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Author Commentary & Tallies Shameful

Shortcuts: A ruthlessly streamlined recommendations list So You Want to Read a (Historical) Romance; an ALPHABETICAL READING LIST SORTED BY AUTHOR; and these are Things That Occur to Me While Reading Historical Romance Novels.

The Autobuy List (with Links That Will Take You to a Summary of the Author’s Catalogue)
Tessa Dare
Laura Florand
Lisa Kleypas
Julie Anne Long
Sarah MacLean
Courtney Milan – The. Very. Best.

2015 READING LISTS: Recommended books are in bold.

The (Shamefree) Tally 2015

  1. Gabaldon, Diana The Exile: An Outlander Graphic Novel  Illustrated by Hoang Nguyen

The (Shameful) Tally 2015

  1. Balogh, Mary Only Enchanting (Flavian/Agnes)
  2. Burrows, Grace Douglas, Lord of Heartache (Douglas/Guinevere)
  3. Darcy, Norma The Bluestocking and the Rake (Robert/Georgiana)
  4. Dune, Lyla Low Tide Bikini (Brock/Sam)
  5. Florand, Laure A Rose in Winter novella (Raoul/Allegra)
  6. Florand, Laura Once Upon a Rose (Matthieu/Layla)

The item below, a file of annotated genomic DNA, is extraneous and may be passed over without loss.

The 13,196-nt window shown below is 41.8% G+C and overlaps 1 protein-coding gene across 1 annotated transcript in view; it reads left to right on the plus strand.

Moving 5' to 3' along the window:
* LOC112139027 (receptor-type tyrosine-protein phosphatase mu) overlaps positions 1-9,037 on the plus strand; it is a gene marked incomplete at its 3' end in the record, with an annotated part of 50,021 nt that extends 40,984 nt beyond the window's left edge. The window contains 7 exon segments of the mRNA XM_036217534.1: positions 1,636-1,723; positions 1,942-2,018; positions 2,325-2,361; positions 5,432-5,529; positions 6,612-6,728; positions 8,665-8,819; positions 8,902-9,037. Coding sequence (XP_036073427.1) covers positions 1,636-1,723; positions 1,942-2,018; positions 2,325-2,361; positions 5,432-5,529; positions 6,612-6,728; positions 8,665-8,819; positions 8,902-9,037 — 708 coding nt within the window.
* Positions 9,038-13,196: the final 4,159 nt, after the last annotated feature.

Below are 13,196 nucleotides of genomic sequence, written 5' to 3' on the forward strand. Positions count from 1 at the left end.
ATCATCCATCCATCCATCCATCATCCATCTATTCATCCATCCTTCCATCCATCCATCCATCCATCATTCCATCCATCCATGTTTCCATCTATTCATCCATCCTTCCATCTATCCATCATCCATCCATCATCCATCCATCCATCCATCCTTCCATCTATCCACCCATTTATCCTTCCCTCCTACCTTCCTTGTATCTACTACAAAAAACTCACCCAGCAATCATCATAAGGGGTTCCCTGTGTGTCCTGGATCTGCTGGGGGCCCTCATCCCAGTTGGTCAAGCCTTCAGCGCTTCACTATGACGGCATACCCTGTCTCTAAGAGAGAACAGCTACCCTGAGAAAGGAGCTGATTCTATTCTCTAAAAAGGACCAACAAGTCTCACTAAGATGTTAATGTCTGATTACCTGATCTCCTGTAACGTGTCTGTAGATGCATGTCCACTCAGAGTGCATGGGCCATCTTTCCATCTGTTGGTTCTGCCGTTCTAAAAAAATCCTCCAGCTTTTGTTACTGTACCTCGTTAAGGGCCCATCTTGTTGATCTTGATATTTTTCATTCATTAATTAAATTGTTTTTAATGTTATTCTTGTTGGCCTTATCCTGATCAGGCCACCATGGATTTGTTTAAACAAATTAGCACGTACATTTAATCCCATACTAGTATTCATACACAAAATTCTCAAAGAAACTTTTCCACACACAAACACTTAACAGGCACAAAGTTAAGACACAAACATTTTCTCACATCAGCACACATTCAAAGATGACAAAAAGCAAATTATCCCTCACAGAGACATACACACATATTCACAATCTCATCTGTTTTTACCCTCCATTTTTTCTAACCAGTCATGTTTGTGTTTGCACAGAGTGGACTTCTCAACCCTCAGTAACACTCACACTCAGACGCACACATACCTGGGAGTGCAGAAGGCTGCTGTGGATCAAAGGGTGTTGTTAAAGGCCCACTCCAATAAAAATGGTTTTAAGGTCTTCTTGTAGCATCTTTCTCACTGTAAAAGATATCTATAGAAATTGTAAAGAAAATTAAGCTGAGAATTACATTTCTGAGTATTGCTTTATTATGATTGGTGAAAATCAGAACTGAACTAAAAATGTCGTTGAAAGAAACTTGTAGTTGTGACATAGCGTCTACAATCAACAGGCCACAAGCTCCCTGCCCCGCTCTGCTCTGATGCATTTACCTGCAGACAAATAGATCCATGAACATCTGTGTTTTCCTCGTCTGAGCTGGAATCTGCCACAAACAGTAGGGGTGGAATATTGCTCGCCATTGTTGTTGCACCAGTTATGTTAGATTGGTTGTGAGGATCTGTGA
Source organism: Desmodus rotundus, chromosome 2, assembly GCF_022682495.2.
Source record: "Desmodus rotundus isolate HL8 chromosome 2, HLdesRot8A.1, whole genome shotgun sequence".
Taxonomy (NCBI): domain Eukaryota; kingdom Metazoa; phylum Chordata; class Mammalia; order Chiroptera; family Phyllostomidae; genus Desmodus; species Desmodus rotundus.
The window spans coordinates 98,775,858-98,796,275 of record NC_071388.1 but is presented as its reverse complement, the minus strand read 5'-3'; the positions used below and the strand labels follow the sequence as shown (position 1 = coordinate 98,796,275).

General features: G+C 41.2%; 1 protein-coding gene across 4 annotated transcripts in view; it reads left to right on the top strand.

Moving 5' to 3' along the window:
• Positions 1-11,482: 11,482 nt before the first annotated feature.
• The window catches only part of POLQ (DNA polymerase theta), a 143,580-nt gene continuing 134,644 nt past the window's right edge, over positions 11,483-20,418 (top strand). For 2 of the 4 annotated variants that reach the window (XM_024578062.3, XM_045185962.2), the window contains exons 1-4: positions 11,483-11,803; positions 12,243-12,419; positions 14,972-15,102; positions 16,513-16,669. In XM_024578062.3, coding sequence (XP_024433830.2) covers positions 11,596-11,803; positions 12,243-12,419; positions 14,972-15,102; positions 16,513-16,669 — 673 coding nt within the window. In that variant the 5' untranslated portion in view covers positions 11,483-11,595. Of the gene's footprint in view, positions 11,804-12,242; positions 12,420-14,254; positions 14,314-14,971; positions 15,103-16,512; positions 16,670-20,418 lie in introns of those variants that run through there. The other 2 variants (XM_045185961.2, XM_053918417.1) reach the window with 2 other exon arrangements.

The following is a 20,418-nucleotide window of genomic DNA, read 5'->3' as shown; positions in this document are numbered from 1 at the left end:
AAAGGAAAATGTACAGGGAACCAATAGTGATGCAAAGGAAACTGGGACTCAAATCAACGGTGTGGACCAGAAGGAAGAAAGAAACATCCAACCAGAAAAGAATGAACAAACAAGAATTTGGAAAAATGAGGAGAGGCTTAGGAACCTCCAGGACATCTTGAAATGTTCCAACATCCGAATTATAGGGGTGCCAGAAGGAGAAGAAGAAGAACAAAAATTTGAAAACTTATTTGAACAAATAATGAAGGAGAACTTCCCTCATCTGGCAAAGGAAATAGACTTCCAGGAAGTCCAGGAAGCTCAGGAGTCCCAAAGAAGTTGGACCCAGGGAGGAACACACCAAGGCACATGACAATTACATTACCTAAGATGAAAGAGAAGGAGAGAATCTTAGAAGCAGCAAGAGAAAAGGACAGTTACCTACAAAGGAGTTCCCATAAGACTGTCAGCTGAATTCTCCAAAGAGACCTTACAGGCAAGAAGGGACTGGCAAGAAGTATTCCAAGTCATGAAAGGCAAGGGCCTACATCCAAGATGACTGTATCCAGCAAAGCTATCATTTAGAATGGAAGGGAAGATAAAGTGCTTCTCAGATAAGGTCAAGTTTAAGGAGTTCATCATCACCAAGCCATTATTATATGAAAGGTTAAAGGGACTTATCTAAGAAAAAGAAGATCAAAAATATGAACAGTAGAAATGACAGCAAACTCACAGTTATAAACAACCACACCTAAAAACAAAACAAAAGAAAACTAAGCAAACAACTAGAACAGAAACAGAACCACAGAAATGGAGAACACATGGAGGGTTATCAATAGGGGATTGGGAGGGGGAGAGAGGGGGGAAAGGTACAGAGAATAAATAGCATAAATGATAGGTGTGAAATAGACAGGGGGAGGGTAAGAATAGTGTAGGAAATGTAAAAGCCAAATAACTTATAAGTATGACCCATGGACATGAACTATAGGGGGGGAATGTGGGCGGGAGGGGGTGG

7. Florand, Laura All’s Fair in Love and Chocolate novella (Simon/Ellie)
  8. Florand, Laura All for You (Joss/Celie) read The Chocolate Touch first
  9. Grant, Cecilia A Christmas Gone Perfectly Wrong  novella (Andrew/Lucy)
  10. Guhrke, Laura Lee Catch a Falling Heiress (Jack/Linnet)
  11. James, Eloisa This Duchess of Mine (Elijah/Emma)
  12. James, Eloisa Duchess by Night (Jem/Harriet)
  13. James, Eloisa A Duke of Her Own ( Leopold/Eleanor)
  14. James, Eloisa The Ugly Duchess (James/Theo)
  15. James, Eloisa Three Weeks with Lady X (Thorn/India)
  16. Jaymes, River Brad’s Bachelor Party (Brad/Cole)
  17. Jaymes, River The Backup Boyfriend (Alec/Dylan)
  18. Jaymes, River The Boyfriend Mandate (Memphis/Tyler)
  19. Kelly, Carla With the Ring (Sam/Lydia)
  20. Kelly, Carla Marrying the Captain (Oliver/Nana)